The arrival of spring means it is finally time to get back in the garden, but for a lot of the US the soggy conditions are making this impossible. The combination of spring rains and the melting of this winter’s substantial snow has led to a lot of flooding and standing water, which means that for most of us, our soil is too muddy to work with right now. In these soggy months, take this opportunity to evaluate the movement of water through your property and design a garden that goes with the flow rather than against it.
Don’t let your yard become a bog; manage rainwater wisely with this 3-step process: First, observe your property during rain storms and get a feel for how water is flowing through it now. Second, deal with your lawn’s storm runoff and boggy areas by creating a rain garden. Third, improve your land’s dry areas by creating swales and/or xeriscaping.
1. Get the Lay of the Land.
There is no one right answer for how to make the most of rainfall. The answer is always “it depends.” It depends on how much slope there is on your property. It depends how compacted or how well-draining your soil is. It depends how deep your local water table is. It depends how much rain you get. It depends how much water your gutters or driveway are dumping on your lawn. Every situation is unique, so you have to pay careful attention to your yard and find the problem areas that you want to address.
Smart garden designers always evaluate the area and come up with ways to work with the existing water flow rather than imposing their own vision. If you try to add a rain garden or a swale where it doesn’t belong, you might end up with an unattractive mud pit. So be sure to figure out the natural flow of water on your property and develop your plan from there.
The first thing you will probably notice is any areas of standing water. These are usually dips or low-lying areas of the landscape that retain water. These are potential sites for rain gardens or at least good sites for water-loving plants. Look at step 2 for instructions on how to create your rain garden. Next, take a look at areas that are more dried out, where plant growth is sparse. This often happens on the slopes of hills, where all the water quickly drains after rain. Here you can try to improve water retention with a swale, which I will explain in step 3. Xeric plants, which tend to originate from desert-like conditions, are also great for these areas because they are highly drought tolerant. These plants can replace water-thirsty lawns with beautiful perennials that, most years, won’t need a drop from you!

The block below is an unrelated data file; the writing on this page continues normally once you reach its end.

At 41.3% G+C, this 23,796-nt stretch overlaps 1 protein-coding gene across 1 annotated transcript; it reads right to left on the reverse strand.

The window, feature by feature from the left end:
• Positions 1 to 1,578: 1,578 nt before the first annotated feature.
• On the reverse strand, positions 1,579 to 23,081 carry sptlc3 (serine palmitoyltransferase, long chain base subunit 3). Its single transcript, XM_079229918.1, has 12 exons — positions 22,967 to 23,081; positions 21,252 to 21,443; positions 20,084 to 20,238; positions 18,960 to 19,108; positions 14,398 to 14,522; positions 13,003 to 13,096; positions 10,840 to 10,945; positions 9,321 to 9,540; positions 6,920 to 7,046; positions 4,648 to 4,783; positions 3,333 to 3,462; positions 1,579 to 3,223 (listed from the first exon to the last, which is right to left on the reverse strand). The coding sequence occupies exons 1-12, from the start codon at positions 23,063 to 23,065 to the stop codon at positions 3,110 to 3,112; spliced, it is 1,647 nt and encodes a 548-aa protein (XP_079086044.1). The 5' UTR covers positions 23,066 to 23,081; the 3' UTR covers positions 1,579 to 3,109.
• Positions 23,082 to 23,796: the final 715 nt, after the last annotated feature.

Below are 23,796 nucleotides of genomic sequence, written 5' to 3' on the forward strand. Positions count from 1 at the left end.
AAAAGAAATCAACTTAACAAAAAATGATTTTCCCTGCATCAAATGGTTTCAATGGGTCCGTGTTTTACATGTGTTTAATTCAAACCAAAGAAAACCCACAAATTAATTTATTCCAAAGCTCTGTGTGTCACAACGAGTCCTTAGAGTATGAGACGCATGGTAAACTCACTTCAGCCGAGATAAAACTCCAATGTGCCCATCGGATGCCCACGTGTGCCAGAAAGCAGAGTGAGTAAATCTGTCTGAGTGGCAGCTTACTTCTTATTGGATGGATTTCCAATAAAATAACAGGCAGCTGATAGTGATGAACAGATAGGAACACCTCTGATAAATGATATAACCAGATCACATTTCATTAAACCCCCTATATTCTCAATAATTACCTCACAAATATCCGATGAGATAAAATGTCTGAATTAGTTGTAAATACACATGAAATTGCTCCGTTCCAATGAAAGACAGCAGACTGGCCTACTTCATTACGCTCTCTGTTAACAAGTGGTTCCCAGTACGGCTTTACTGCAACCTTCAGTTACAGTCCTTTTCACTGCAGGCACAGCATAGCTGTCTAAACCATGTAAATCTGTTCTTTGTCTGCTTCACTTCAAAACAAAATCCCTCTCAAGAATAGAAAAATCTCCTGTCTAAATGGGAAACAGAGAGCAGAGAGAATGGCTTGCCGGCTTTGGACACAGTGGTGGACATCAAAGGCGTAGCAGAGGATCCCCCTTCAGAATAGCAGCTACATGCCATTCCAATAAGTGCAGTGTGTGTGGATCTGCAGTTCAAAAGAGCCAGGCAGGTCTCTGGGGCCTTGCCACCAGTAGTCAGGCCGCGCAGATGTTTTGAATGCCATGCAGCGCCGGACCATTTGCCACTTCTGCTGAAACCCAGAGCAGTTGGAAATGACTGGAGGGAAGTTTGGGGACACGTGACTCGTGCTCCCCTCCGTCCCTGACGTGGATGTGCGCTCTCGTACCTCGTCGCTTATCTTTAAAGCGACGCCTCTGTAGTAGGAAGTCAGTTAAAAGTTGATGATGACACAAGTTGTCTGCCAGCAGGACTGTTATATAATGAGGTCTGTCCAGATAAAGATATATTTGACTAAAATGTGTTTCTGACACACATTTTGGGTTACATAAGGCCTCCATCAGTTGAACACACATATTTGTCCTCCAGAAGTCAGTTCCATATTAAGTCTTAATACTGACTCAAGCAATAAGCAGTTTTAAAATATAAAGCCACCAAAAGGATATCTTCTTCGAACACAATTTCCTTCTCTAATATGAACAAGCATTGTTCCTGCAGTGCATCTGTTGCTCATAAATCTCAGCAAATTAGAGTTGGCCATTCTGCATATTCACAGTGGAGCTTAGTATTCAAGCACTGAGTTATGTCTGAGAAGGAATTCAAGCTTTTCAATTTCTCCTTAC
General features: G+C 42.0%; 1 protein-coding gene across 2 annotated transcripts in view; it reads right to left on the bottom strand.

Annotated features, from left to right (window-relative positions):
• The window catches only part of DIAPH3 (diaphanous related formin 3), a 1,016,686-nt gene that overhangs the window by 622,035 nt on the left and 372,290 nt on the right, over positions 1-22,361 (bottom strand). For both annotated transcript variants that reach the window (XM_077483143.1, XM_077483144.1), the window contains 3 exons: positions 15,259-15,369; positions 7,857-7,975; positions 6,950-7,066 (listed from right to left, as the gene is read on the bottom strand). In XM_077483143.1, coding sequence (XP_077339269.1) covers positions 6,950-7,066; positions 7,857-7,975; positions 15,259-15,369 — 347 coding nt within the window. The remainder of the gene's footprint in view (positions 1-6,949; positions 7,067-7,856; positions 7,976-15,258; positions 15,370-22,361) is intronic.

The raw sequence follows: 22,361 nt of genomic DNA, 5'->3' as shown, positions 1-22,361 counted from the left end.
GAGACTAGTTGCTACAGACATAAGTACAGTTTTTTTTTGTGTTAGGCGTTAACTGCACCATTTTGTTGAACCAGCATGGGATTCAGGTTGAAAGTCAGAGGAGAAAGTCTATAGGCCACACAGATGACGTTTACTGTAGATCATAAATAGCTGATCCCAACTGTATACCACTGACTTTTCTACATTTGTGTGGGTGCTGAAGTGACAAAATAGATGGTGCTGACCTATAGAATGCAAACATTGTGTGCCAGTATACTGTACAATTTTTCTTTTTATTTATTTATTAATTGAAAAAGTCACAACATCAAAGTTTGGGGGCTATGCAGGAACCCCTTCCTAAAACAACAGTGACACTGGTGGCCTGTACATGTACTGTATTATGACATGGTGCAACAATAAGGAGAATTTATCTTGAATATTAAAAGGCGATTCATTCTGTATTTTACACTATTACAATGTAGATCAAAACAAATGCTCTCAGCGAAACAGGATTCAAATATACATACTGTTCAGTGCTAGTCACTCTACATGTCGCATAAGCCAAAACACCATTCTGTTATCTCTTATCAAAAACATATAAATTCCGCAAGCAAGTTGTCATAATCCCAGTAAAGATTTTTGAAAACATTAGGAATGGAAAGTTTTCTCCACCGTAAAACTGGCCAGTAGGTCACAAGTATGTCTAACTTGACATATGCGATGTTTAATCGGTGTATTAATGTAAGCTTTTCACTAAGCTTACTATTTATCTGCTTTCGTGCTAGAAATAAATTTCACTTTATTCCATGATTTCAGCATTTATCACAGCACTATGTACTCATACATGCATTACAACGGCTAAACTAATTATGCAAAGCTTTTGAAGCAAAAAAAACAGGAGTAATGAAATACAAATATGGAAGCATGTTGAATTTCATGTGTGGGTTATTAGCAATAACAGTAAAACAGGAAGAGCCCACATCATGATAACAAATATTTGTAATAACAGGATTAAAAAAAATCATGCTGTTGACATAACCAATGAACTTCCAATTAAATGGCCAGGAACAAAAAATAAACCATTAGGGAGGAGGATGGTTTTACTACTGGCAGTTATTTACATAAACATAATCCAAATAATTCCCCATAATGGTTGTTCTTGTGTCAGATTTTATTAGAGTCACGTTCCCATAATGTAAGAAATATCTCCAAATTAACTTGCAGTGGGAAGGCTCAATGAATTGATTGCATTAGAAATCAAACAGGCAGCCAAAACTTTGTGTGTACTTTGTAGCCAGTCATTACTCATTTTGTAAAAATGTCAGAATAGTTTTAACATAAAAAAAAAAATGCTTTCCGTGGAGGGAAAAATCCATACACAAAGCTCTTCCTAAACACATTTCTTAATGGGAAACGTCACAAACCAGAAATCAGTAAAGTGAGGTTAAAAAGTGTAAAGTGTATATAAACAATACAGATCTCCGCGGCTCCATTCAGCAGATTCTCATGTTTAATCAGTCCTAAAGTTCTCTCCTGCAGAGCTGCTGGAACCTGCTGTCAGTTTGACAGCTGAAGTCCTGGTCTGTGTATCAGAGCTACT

You need to determine two other things about your land that might not be immediately obvious: 1. How good the drainage is, and 2. How high the local water table is. You can determine both of these things with a very simple test: just go out to your back yard and start digging a hole. Make this hole about 1′x1′x1′.
If you hit water, or if the hole begins to slowly fill up, then your water table is obviously very high, and this means it can be extremely difficult to achieve good drainage in this spot. In this case, you could either try and rise above the water table with raised garden beds, or you could simply plant water-loving plants that don’t mind wet feet, like Japanese Water Iris , Rodgersia, Calla Lily, Weigela, Astilbe, Lobelia, and Joe Pye Weed.
If, on the other hand, you get to a good depth without hitting water, then there is hope. Your standing water is probably just a drainage problem. Next do a drainage test: Fill your foot hole with water and then keep an eye on how long it takes to drain. If it takes 4 hours or less (about 3 inches per hour), then your drainage is adequate for a rain garden or other planting. If a lot of water still remains after 4 hours, then you need to improve the drainage.
Above you can see my own results for this test. After 4 hours the hole was still about half full, which indicates some pretty poor drainage. If you look at the earth extracted, you can see the culprit. My yard has that red clay that is prevalent in much of the South–good for staining your car, driveway, shoes, and carpet, but not great for growing plants. The hole is on a sandier spot, as you can see from the shiny specks in the earth. This gives it SOME amount of drainage–by the next morning (~12 hours later) the hole was drained. To grow anything here, we need to improve the drainage more and add a lot more organic matter: hence the necessity of my compost pile you can see to the left of the hole.
Other ways to improve soil drainage are by adding gravel, pipes, or tile underground and/or by conditioning your soil. Sometimes soil is just compacted and needs worked with a spade or tiller to loosen it up and allow drainage. If the soil has a high clay content (like mine), then you should amend it with compost and/or sand. Another way to improve soil drainage is to add in some Garden Gypsum, which gathers the clay into pellets and allows water and air to flow through.
Next time we will talk about how to create a rain garden, and why you absolutely should!
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